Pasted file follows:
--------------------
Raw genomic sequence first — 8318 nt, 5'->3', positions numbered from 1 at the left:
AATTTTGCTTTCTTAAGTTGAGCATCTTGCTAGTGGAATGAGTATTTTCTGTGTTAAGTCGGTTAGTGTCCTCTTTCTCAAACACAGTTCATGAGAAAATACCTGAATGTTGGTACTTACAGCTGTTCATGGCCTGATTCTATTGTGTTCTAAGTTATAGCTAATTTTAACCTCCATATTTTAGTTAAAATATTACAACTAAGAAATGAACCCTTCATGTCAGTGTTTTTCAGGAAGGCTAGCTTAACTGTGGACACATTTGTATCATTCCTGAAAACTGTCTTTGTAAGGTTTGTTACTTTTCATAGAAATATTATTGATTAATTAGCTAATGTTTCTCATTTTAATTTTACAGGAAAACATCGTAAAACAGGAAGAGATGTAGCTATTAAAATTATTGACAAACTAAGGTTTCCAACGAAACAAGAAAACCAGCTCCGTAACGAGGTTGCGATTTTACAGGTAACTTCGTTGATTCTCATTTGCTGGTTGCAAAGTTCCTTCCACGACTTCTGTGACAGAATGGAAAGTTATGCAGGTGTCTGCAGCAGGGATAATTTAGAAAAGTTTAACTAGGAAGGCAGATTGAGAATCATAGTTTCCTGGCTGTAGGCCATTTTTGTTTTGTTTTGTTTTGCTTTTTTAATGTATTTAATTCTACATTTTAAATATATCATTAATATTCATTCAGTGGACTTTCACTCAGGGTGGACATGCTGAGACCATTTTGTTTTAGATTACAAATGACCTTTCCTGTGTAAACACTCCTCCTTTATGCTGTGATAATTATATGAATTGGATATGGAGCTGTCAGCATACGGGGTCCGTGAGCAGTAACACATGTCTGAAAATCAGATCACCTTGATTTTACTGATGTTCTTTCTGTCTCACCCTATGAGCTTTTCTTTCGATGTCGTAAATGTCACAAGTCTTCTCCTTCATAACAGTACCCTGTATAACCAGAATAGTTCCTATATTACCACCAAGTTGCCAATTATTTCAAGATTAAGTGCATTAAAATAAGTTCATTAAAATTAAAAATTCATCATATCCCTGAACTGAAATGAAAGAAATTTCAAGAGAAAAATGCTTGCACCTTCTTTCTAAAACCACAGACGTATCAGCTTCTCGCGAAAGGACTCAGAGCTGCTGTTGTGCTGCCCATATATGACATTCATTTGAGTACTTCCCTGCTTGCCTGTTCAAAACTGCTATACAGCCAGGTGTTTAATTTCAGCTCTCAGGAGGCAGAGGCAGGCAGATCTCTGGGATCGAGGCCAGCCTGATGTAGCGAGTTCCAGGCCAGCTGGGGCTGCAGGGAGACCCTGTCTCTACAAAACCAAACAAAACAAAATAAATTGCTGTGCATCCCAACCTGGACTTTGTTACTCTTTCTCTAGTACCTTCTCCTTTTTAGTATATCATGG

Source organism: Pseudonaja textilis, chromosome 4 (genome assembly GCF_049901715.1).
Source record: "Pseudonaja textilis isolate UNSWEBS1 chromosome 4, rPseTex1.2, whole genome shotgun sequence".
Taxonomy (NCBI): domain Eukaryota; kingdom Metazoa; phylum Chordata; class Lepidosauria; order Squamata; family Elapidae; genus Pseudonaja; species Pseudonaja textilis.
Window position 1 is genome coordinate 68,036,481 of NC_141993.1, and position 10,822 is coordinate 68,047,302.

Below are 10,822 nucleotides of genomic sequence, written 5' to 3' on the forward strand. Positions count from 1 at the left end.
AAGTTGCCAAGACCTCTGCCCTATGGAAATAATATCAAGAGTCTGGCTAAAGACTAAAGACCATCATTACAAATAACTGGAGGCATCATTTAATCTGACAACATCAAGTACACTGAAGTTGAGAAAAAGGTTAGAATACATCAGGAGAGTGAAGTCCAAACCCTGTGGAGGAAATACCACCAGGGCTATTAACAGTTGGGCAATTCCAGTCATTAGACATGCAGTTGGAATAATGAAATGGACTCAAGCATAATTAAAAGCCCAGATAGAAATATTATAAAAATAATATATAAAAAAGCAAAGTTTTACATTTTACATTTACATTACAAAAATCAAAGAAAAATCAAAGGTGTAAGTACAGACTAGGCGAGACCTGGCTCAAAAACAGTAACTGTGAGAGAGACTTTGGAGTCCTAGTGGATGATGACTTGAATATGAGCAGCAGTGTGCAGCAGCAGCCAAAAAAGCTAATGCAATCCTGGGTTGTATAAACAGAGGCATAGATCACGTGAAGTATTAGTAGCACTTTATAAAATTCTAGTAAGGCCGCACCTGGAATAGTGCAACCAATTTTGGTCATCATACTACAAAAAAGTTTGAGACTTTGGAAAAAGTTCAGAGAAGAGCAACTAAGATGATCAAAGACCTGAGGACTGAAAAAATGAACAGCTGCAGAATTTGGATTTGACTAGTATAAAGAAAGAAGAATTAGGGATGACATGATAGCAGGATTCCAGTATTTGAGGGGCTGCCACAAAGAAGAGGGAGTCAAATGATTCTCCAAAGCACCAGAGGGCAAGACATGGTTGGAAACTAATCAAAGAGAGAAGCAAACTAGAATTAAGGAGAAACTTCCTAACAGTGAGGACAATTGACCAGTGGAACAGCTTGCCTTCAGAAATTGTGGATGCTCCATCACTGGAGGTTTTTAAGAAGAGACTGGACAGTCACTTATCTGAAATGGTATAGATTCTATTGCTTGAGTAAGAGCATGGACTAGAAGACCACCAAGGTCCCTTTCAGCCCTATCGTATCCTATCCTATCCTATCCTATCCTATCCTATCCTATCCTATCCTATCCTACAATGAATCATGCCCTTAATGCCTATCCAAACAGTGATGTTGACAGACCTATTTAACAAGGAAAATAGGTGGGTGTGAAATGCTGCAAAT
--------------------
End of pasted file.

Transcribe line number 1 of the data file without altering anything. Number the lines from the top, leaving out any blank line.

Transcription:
Raw genomic sequence first — 8318 nt, 5'->3', positions numbered from 1 at the left: